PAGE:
The three Brunner questions explained
Can you pay your bills right now?
The first question is often the easiest factor to prove. People normally declare bankruptcy only if they cannot afford to pay their bills. In fact, most people who end up in bankruptcy wait far too long to file and only do so when their current financial situation is dire. If that sounds like you, you’ll probably satisfy the first criterion.
Additionally, the court looks at whether you can maintain a minimal standard of living. Luxury cruises or renting a penthouse in Manhattan are out of the question, but the court does not demand you live in your car eating rice and beans three meals a day.
The court will allow for modest transportation costs (a cheap but safe car), market-rate housing, basic entertainment such as an internet subscription or cell phone plan, and medical costs.
Discuss your circumstances with an attorney, but usually, if you are eligible to file Chapter 7 bankruptcy, you have a pretty good case for meeting the first prong of the Brunner Test.
Will you earn enough in the future to make loan payments?
This question is usually the most contentious of the three. The legal arguments focus here, because whether you will have money to repay your student loans in the future tends to be subjective and speculative.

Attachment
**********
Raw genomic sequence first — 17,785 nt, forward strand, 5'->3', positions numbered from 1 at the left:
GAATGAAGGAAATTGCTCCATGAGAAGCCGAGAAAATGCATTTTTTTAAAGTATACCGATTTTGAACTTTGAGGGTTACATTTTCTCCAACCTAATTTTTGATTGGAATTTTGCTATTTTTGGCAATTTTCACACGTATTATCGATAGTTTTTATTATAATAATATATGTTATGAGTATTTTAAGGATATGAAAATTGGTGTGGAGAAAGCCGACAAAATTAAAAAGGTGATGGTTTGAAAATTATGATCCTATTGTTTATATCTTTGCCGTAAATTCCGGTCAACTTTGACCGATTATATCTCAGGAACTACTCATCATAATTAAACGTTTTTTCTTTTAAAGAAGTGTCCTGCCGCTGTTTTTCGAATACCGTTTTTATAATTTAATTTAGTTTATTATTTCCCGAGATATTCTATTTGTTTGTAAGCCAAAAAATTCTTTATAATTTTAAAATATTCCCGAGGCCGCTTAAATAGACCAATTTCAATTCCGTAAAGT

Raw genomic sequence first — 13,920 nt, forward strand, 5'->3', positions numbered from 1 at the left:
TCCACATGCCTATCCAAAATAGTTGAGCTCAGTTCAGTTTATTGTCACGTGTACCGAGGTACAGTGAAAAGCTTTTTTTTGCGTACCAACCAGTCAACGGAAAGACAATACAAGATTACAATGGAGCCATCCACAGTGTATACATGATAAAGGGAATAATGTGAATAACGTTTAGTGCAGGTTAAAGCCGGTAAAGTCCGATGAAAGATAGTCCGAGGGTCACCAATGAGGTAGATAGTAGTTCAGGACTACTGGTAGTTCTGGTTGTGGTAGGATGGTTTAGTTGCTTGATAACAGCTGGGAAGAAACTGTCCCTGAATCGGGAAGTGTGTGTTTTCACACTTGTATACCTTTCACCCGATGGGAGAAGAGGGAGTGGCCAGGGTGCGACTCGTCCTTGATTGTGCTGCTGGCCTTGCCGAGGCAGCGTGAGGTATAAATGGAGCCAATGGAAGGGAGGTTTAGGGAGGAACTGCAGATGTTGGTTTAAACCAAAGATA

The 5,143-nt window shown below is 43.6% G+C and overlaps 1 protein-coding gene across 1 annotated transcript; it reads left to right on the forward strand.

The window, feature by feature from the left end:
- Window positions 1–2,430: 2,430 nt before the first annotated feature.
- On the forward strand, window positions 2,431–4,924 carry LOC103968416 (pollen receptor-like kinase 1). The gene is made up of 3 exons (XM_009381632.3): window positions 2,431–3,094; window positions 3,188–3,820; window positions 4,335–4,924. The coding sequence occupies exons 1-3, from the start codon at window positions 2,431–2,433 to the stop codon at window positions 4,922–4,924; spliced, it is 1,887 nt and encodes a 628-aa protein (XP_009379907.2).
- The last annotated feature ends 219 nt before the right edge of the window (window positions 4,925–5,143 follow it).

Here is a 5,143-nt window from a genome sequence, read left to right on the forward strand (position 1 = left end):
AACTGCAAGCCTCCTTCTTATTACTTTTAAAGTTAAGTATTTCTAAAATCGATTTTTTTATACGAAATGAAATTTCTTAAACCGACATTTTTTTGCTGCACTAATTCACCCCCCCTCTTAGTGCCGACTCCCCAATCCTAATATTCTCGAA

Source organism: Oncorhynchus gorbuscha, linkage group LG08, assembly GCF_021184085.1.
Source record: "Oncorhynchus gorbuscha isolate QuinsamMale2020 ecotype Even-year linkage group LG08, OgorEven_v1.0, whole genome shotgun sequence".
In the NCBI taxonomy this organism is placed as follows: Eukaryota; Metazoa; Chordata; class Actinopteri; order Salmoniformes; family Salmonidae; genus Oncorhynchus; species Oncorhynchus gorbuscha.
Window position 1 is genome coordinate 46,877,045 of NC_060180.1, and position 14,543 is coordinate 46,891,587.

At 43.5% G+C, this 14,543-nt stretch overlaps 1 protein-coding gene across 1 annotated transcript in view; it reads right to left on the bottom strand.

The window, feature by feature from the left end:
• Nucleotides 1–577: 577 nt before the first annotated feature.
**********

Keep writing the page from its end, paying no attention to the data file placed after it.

How the court answers this question, though, will depend on factors including your location, profession, qualifications, experience, likelihood of promotion, age, health and wellbeing, and industry’s potential.
In some instances, the question is easier to answer. Teachers, who have some of the highest student debt-to-income ratios in the U.S., often have caps on how much they can earn due to union contracts and the number of hours the school has students in session. They may be able to earn some additional income through private tutoring, but a court does not expect a teacher to work forty hours a week in a school and eighty hours a week as a tutor to attempt to pay off their loans.